intensely trivial



Kingfishers Catch Fire

I should have (oh, how I wish I had!) read my copy of Rumer Godden’s Kingfishers Catch Fire with a pen in hand and written all over it. Now I want to go back and read things to people, or attach gorgeous quotations to the ends of my emails, and I can’t find them. I think maybe I need to just reread the whole book.
Besides this being a practically perfect novel in an absolute literary way, its main character, Sophie, was one with whom I identified strongly. She is a young widow from England, 35 years old (my age), who packs up her two children and moves to Kashmir to become one of the peasants — at least that’s her ideal. The novel tells the story of that experience and her success, or lack thereof, in becoming like the people there. Of course she commits cultural faux pas (is that the plural of faux pas? any French speakers out there to help me?), both silly and dire. The subtle interplay between Kashmiri cultural subgroups is beyond her understanding at first, and she stubbornly pursues her ideals, while we get to watch the fallout.
To me, the scariest potentiality in my identification with Sophie is that she drags her kids along with her on this fairly dangerous (some would say foolhardy) mission. She doesn’t notice how they suffer as a result of her compulsions. It could be argued that they are strengthened by this in the end, but it was painful for me to see how difficult Sophie made her children’s lives. I too am prone to idealistic quests, and this story was cautionary for me, since I don’t want to trample over the needs of my children as I charge headlong into my own passions. They are my children, and they need me to be their mother. On the other hand, for the sake of my own internal integrity, there are going to be things I need to do: advocate for women, for example, or express myself creatively through writing, food, or music. Oh, it is so hard to balance it all.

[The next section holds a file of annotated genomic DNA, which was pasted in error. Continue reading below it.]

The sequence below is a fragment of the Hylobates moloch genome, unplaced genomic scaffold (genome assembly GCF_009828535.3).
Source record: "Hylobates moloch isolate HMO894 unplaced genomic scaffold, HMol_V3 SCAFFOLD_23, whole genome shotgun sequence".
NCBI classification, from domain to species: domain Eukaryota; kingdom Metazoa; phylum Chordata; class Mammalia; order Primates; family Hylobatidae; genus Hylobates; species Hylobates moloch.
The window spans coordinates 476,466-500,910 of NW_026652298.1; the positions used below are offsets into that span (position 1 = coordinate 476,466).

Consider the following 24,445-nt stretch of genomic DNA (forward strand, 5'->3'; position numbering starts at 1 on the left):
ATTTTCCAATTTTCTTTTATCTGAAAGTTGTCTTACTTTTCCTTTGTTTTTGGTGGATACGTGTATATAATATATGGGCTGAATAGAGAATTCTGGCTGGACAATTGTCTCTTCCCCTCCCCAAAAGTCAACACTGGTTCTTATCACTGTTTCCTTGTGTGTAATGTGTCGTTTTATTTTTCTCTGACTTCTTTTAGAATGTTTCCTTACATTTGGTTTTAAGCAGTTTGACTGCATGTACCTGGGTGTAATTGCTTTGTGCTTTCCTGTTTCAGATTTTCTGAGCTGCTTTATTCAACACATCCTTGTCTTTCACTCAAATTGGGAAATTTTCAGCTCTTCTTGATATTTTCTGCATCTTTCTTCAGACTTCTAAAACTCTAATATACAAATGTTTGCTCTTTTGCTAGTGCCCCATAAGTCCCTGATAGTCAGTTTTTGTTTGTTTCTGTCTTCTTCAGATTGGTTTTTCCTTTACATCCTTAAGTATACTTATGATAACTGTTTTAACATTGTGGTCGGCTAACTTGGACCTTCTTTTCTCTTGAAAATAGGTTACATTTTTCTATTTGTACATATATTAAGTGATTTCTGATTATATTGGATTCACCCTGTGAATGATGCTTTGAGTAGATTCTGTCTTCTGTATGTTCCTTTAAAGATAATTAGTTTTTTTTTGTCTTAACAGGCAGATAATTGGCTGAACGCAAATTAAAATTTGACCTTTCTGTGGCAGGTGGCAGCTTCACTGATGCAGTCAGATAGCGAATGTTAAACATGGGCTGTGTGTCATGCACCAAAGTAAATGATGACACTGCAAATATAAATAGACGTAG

I wanted to share with you just a few of the beautiful passages in this book. Bless my husband’s heart, he patiently listens to me reading wonderful things aloud to him all the time. With this book, he would practically snort with glee at the obvious ways in which I identified with Sophie.

Here’s Sophie speaking with a wise Kashmiri friend of hers early on in the book, at the beginning of her stay:

“You must remember,” said the pundit, worried, to Sophie, “we have not had a visitor here before.”
“All the better,” said Sophie. “The people will be innocent and unspoiled.” And she said firmly, “I shall not be a visitor. I shall be one of them.”
The pundit still looked worried.
“What can happen to you, Pundit Sahib, if you stand on your own feet?” asked Sophie sharply.
“You can fall down,” said the pundit.

Here’s Sophie speaking to her Aunt Rose about Sophie’s daughter, Teresa:

“She is so timid!” said Sophie. Sophie was always asking, “Why is Teresa such a little goose? Why is she so timid?”
One day Aunt Rose answered that. “You must remember,” said Aunt Rose, “if you hitch your wagon to a star it must often be very uncomfortable in the wagon.”

And finally, here’s Sophie thinking, later on in her experience, about the house she lives in while in Kashmir:

She could see the house roof down below among the trees. Dhilkusha — “Heart’s Gladness.” Heart’s Gladness! thought Sophie. Cross-currents, crisscrosses, pricks, and little stabs — hundreds of threads fastened into me, she thought, pulling me this way and that, and these strange storms and stresses. If a heart can stay glad through that it’s a strong heart, thought Sophie wryly, and suddenly she thought, startled, Is that what it means? Is that what we are meant to learn?

For one thing, I just love the sound of it: “Cross-currents, crisscrosses, pricks, and little stabs.” Read it aloud. You’ll think it’s interesting, too.

The one thing that’s bugging me is that I don’t have a good answer for what the title means. As an English teacher, I have to ask that question. It’s important! Maybe I’ll figure it out on my second reading.

If I haven’t convinced you to read the book, at least I’ve convinced you that I loved the book. It was a thoughtful read, but it also had this irresistible momentum.

Speaking of momentum, I’m reading my first book by Wendell Berry now, Hannah Coulter. I’m taking a break from it at the moment, because I was compelled to write about some other things, but as soon as I turn off the computer, I’m going back to Hannah Coulter. I’m sure you’ll be hearing more about it.

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